As per this question, it seems apparent that one doesn't make the morning blessings until at least alos hashachar.

However, in Rabbi Avraham Greenbaum's book "The Sweetest Hour: Tikkun Chatzot," on page 31-32, he says:

Those intending to engage in Torah study after Chatzot should recite Birkhot HaTorah, the blessings over the Torah, and they may also recite Birkhot HaShachar, the Morning Blessings, if they wish.

Is there a difference in the halacha of hand-washing and morning berachos if one gets up for Tikkun Chatzos?

  • 1
    Rabbi Avraham Greenbaum holds classes every week online from Jerusalem, and posts them on Youtube. He has a group of haverim who receive this via email. He usually discusses deeper meanings of the parsha every week. They are very approachable, so you might try directly from him. Here is his Youtube chanel, you could write him directly.youtube.com/user/rabbigreenbaum If you find out, let us know :)
    – Chana
    Commented Sep 22, 2011 at 0:22

1 Answer 1


I'm not familiar with the procedures of Tikkun Chatzos, but the following may help:

  • We re strict to wash our hand for ruach ra'a after sleeping even if it's not the morning (S.A. O.C 4:14). No bracha is said on any washing for ruach ra'a unless it is the wash for tefilla.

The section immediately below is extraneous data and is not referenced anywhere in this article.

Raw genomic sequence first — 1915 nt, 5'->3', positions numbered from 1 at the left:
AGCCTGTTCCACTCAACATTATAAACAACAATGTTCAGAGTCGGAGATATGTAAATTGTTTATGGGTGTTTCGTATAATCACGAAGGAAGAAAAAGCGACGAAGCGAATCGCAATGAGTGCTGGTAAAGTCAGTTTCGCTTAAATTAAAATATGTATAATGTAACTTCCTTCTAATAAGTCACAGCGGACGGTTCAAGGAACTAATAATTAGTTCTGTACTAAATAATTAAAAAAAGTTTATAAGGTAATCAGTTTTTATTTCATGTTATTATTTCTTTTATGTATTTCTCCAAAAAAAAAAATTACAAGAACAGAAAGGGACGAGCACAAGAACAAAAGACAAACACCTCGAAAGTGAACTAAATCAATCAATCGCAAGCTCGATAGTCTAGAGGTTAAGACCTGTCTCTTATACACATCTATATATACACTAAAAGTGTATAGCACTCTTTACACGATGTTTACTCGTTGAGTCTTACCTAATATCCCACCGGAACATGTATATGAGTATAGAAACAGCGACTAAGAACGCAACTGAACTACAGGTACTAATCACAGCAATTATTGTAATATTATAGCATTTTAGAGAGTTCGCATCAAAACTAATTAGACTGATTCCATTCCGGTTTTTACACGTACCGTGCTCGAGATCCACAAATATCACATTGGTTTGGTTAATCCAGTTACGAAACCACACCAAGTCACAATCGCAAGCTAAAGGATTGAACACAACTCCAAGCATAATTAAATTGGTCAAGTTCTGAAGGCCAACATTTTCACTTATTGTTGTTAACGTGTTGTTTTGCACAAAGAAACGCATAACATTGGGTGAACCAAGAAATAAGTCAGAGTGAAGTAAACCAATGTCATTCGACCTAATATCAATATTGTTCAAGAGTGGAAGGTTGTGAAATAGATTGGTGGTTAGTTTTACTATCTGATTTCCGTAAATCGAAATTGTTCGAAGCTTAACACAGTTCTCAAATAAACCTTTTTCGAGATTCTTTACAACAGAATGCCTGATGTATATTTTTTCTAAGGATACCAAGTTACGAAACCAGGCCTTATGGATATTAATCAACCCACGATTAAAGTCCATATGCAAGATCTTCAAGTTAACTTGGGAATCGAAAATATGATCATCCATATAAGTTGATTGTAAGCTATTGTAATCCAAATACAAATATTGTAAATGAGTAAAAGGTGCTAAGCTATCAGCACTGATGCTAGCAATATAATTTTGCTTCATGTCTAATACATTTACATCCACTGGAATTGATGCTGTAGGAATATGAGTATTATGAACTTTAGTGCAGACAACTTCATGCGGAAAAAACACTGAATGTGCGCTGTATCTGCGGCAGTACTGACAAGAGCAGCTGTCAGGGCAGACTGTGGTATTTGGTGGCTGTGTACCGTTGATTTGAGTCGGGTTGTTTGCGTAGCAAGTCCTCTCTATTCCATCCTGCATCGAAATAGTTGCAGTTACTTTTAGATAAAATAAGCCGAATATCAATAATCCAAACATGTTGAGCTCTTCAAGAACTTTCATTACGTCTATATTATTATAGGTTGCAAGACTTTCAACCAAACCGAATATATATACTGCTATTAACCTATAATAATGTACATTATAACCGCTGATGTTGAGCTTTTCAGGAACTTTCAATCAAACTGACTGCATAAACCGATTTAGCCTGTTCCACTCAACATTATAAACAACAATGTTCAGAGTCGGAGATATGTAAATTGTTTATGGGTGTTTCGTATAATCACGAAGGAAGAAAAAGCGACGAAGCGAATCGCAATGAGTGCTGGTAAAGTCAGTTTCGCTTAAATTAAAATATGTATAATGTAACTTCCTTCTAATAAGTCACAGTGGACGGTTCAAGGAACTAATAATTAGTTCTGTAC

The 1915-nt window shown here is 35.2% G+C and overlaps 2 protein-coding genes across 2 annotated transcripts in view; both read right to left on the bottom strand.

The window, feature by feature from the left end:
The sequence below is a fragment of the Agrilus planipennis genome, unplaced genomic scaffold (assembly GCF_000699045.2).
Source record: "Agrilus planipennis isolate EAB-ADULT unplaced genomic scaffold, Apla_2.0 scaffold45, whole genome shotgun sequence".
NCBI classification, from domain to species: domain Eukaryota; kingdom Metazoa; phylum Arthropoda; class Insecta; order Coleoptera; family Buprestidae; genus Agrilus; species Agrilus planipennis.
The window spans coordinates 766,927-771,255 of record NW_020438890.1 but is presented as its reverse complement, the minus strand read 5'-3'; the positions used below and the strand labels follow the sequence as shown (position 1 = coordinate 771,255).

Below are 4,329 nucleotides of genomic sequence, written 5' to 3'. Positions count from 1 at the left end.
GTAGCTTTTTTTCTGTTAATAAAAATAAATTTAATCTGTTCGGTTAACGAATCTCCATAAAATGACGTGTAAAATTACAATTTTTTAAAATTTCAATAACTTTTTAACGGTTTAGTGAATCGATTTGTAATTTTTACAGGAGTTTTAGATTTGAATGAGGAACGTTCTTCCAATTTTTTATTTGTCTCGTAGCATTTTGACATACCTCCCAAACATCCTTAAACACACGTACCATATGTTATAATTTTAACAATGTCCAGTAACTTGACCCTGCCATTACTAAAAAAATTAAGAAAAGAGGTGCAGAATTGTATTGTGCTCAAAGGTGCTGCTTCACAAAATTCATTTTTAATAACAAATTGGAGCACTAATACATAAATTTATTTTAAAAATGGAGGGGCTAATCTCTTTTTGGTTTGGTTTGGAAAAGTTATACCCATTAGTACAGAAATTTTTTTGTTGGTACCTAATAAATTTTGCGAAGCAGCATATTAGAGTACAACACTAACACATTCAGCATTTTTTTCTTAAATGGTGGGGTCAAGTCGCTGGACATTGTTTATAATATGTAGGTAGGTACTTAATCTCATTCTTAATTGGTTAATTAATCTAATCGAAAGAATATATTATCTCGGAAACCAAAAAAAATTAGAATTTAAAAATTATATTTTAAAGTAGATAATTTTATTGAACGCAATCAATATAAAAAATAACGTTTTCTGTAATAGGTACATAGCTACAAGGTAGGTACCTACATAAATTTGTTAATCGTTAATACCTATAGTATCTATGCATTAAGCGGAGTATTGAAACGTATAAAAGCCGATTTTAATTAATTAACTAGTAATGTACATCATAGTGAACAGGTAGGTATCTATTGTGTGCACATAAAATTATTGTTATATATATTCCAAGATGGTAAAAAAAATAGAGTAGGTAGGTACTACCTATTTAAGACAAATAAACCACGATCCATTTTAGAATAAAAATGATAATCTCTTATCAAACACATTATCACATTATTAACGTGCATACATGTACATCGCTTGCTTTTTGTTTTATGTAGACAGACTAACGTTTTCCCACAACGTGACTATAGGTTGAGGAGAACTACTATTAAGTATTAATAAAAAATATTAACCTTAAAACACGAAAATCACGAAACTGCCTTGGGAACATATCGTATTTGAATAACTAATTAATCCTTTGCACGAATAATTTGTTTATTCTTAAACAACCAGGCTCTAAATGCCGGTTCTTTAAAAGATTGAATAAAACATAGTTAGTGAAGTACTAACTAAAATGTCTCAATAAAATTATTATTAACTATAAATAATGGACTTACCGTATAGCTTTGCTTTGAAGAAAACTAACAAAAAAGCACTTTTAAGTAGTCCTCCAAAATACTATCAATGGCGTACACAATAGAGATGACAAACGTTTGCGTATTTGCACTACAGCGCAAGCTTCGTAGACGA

• Generally birchos hatorah covers you until you go to sleep at night (stam daas). If one goes to sleep at night and then wakes up to learn, he must say birchos hatorah (whether he says it again when he wakes in the morning- one may rely on either saying or not). (S.A. O.C. 47:13 and M.B.)

    If Tikun Chatzos is just a seder tefilla, birchos hatorah need not be said.

  • All the brachos may be said even if you wake up in the middle of the night, except for asher nasan (hanosen) lasechvi. However, if you plan on going back to sleep, you may still make all the brachos except asher nasan (hanosen) lasechvi, and you should also say hamaavir sheina without shem umalchus and elokai- neshama without the end bracha. These should be recited in full when you finally wake up. (S.A. O.C. 47:13 and M.B.)

  • There's a bracha on the wash for tefila? Do you mean al netilas yadayim in the morning? Commented Sep 22, 2011 at 5:17
  • Unless one studies the subject well, it is common to misapply some of the laws. There are 2 morning wash ideas (which may be combined): Washing for ruach ra'a, and washing for tefilla. Ruach ra'a, as well as other things done for danger like mayim acharonim do not require a bracha. Washing for tefilla does. So, for example, one may wake up and wash right after waking, but rewash after the morning routine for davening and say a bracha then (or in shul). There are other differences which should probably be done by opening a new question if you wish.
    – YDK
    Commented Sep 22, 2011 at 14:44

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